There’s no secret: regularly exercising and nutritious foods are healthy habits! Moving your body is the best way to keep your body lean, the virus at bay, and, of course, the mind healthy. But how do you know if your exercising routine is actually working? Also, when do you need to exercise more?
According to specialists, there are a few warning signs you need to put more effort into an exercising routine. From joint pain, sleepless nights to feeling hungry all the time, your body can offer you hints when something’s wrong.
Here is what you need to know.
Always Feeling Hungry
Your body can trick you sometimes into thinking it’s not receiving enough fuel. But that doesn’t mean it is true.
According to a recent study, exercising can regulate your appetite. If you have a constant hunger, but you’re not active, there’s a reason.Â
Your body is generating too much ghrelin (a hormone responsible for making you feel hungry).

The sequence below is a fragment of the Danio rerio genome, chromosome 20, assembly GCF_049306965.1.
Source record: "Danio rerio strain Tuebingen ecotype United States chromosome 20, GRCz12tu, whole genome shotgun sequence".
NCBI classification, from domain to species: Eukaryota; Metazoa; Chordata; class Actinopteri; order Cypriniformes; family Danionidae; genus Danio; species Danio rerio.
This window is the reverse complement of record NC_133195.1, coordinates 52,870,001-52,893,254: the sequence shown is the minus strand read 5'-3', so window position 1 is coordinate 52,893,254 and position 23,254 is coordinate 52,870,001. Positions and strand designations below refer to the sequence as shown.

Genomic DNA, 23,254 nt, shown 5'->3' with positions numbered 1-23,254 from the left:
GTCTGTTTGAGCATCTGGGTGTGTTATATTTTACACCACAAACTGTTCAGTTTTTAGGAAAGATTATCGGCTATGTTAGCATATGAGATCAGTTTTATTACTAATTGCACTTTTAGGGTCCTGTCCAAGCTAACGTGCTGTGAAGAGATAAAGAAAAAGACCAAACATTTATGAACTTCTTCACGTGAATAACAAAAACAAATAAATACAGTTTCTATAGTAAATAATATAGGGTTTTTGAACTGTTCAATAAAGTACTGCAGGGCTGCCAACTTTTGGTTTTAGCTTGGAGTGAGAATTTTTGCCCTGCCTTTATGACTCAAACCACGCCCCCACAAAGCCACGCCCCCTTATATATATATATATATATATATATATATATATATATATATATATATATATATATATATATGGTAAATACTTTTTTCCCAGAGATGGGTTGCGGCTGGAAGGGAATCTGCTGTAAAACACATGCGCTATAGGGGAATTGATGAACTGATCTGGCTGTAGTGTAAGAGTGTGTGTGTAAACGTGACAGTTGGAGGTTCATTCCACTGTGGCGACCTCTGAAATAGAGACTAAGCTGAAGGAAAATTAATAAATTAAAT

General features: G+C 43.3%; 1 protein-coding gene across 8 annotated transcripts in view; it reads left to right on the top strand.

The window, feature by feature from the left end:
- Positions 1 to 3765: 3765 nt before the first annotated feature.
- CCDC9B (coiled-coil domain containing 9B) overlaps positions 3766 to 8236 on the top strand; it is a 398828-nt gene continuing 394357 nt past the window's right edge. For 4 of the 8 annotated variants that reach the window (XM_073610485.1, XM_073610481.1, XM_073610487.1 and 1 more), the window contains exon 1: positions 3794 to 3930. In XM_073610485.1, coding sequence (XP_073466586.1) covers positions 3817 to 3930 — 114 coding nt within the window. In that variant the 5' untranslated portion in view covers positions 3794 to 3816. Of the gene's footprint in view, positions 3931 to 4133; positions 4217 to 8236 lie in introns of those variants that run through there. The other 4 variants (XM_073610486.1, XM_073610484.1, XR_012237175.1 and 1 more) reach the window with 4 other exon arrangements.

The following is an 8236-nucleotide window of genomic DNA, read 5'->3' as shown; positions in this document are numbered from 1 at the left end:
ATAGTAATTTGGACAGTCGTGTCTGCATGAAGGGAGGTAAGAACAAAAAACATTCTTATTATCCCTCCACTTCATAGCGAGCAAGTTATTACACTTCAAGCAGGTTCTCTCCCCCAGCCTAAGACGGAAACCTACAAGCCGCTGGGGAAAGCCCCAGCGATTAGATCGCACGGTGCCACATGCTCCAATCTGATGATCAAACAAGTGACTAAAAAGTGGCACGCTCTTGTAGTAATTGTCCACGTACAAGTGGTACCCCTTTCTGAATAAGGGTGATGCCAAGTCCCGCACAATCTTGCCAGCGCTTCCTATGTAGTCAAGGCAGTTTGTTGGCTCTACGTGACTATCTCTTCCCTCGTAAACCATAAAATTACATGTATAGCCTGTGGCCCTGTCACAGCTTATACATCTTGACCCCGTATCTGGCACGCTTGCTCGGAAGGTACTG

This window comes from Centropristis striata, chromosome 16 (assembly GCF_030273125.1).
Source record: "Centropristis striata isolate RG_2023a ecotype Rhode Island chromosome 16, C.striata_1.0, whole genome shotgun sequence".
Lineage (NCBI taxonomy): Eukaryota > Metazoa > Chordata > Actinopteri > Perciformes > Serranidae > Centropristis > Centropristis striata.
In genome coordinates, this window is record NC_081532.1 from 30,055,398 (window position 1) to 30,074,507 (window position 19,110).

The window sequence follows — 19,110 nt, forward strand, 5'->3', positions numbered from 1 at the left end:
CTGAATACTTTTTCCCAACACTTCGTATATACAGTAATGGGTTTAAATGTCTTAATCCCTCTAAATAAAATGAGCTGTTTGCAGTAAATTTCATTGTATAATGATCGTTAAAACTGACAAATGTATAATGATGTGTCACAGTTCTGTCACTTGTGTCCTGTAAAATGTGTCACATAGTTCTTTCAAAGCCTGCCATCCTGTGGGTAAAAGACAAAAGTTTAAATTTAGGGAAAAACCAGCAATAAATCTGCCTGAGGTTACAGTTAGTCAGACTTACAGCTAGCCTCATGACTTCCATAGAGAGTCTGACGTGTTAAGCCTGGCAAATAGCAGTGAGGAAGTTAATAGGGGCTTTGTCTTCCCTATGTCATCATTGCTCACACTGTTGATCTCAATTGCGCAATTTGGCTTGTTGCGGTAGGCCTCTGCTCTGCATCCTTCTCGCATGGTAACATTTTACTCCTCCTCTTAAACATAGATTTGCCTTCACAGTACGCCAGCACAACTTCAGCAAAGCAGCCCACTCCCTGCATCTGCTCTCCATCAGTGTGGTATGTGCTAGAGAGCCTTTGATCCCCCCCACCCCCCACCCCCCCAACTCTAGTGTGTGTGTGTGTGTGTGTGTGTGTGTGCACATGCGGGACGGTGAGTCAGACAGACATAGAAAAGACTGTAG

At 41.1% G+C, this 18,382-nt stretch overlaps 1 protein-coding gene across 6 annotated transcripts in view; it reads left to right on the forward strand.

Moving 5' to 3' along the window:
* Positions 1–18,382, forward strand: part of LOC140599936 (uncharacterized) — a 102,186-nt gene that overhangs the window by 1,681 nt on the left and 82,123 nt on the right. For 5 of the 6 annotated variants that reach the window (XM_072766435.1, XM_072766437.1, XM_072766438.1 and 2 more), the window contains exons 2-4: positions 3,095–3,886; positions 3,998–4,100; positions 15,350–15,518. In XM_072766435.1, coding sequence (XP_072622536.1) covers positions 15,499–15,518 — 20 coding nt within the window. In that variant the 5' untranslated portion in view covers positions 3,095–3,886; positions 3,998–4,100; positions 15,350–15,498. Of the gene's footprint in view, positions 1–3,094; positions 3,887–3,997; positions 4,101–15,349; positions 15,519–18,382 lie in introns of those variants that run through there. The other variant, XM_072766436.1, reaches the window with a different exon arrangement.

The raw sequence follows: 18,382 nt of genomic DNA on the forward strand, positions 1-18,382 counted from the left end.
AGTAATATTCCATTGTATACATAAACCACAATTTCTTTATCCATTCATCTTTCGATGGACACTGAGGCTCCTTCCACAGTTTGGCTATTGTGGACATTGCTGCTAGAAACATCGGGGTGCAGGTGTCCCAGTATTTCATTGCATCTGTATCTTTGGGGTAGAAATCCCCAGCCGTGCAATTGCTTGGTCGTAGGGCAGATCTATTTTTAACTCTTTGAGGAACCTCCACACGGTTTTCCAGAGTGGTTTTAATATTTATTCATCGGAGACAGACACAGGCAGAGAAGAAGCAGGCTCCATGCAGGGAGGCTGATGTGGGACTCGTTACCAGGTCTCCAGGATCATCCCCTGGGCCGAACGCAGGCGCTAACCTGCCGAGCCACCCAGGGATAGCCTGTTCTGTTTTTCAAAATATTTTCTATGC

Are you drinking enough caffeine but still feeling tired? Bad sleep or no sleep at all might be to blame. Also, not exercising regularly is a pretty solid reason. What happens with your body when you exercise?Â
Following an exercising routine will tire out your body, and you’ll fall asleep easier. Physical activity also supports improved sleep quality and efficiency!
Feeling Stressed and Tense
According to specialists, when your body is enduring physiological stress, it also undergoes physical symptoms like headaches, a clenched jaw, muscle tightness, or neck pain.Â
Exercising has been proved to “reset” your body’s reactions to stress. Of course, the stress might not disappear, but you’ll notice that you’re no longer battling with insecure thoughts or fatigues.
High Blood Pressure
High blood pressure should always be taken seriously! If not controlled, your body might get seriously damaged.
According to specialists from the Mayo Clinic, strengthening your heart is the greatest way to control your blood pressure. Exercising can lower your systolic blood pressure, and you won’t have to worry about any medications or other treatments.
It’s a common myth that exercise can cause arthritis, being bad for your joints. Specialists explain that low to moderate exercising can actually improve your joint stiffness.
So, if your joints hurt, don’t mistake it as your body asking for a break. Instead of that, try to move your body for at least 30 minutes/day.